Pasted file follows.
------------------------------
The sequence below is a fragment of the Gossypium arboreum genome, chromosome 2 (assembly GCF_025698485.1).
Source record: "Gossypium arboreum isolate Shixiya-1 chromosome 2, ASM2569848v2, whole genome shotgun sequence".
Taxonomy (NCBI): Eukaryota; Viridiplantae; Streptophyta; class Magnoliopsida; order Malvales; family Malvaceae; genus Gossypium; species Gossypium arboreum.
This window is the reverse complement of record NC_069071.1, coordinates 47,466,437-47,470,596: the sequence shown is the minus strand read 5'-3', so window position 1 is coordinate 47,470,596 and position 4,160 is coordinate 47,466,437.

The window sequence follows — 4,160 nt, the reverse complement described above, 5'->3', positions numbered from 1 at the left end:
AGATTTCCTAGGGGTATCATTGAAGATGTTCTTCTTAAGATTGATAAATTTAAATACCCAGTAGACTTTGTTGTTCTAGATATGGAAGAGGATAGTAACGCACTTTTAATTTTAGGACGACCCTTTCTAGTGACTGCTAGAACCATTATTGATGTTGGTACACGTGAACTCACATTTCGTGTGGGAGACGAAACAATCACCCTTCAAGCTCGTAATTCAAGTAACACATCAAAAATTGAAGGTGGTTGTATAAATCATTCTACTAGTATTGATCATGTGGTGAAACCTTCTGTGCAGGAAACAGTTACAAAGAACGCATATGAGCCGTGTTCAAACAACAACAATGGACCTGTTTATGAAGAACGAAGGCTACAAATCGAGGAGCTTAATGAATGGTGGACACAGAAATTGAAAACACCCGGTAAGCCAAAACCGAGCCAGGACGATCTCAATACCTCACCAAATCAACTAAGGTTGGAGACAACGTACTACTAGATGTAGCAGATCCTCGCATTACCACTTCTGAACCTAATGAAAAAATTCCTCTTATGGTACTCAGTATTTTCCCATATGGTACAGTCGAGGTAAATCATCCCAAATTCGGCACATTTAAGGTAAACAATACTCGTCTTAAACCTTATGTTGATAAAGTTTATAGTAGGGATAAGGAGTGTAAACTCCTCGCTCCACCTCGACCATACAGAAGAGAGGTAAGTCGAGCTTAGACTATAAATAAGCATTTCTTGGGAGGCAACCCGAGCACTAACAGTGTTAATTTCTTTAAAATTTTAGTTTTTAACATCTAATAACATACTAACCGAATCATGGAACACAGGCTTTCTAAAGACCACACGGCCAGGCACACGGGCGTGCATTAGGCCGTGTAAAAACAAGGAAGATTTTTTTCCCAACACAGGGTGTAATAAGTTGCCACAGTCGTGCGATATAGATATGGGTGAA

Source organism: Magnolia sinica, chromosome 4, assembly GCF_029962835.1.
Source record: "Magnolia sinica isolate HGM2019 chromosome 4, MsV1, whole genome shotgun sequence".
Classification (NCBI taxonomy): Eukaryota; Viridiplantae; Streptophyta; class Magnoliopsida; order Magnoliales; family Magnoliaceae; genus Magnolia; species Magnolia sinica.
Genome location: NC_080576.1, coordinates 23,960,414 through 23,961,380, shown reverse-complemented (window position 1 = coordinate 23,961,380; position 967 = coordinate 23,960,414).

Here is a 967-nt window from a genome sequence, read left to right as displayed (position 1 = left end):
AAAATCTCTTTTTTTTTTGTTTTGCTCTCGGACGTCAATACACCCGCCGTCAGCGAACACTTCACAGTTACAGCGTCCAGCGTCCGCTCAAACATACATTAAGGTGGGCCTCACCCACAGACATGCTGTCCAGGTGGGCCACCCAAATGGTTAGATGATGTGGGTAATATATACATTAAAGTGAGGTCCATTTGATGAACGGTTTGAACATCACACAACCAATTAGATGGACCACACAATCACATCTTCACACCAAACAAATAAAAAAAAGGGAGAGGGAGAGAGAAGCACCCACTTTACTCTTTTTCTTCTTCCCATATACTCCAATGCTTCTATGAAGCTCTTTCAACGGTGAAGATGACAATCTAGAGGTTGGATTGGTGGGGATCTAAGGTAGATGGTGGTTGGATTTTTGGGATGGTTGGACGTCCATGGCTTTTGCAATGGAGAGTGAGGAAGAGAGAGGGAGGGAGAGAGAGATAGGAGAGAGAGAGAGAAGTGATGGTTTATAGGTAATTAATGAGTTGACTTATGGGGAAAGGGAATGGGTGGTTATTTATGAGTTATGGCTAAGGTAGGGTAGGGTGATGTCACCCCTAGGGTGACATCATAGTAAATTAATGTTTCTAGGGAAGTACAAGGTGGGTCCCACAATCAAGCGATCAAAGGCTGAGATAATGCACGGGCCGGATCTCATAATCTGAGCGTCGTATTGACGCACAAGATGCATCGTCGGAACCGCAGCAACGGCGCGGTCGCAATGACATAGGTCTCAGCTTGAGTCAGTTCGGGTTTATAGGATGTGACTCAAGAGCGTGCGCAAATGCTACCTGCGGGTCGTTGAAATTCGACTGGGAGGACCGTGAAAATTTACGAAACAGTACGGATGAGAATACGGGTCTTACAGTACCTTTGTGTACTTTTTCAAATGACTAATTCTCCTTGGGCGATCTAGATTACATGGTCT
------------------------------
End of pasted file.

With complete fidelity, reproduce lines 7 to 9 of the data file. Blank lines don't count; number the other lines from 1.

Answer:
Source organism: Magnolia sinica, chromosome 4, assembly GCF_029962835.1.
Source record: "Magnolia sinica isolate HGM2019 chromosome 4, MsV1, whole genome shotgun sequence".
Classification (NCBI taxonomy): Eukaryota; Viridiplantae; Streptophyta; class Magnoliopsida; order Magnoliales; family Magnoliaceae; genus Magnolia; species Magnolia sinica.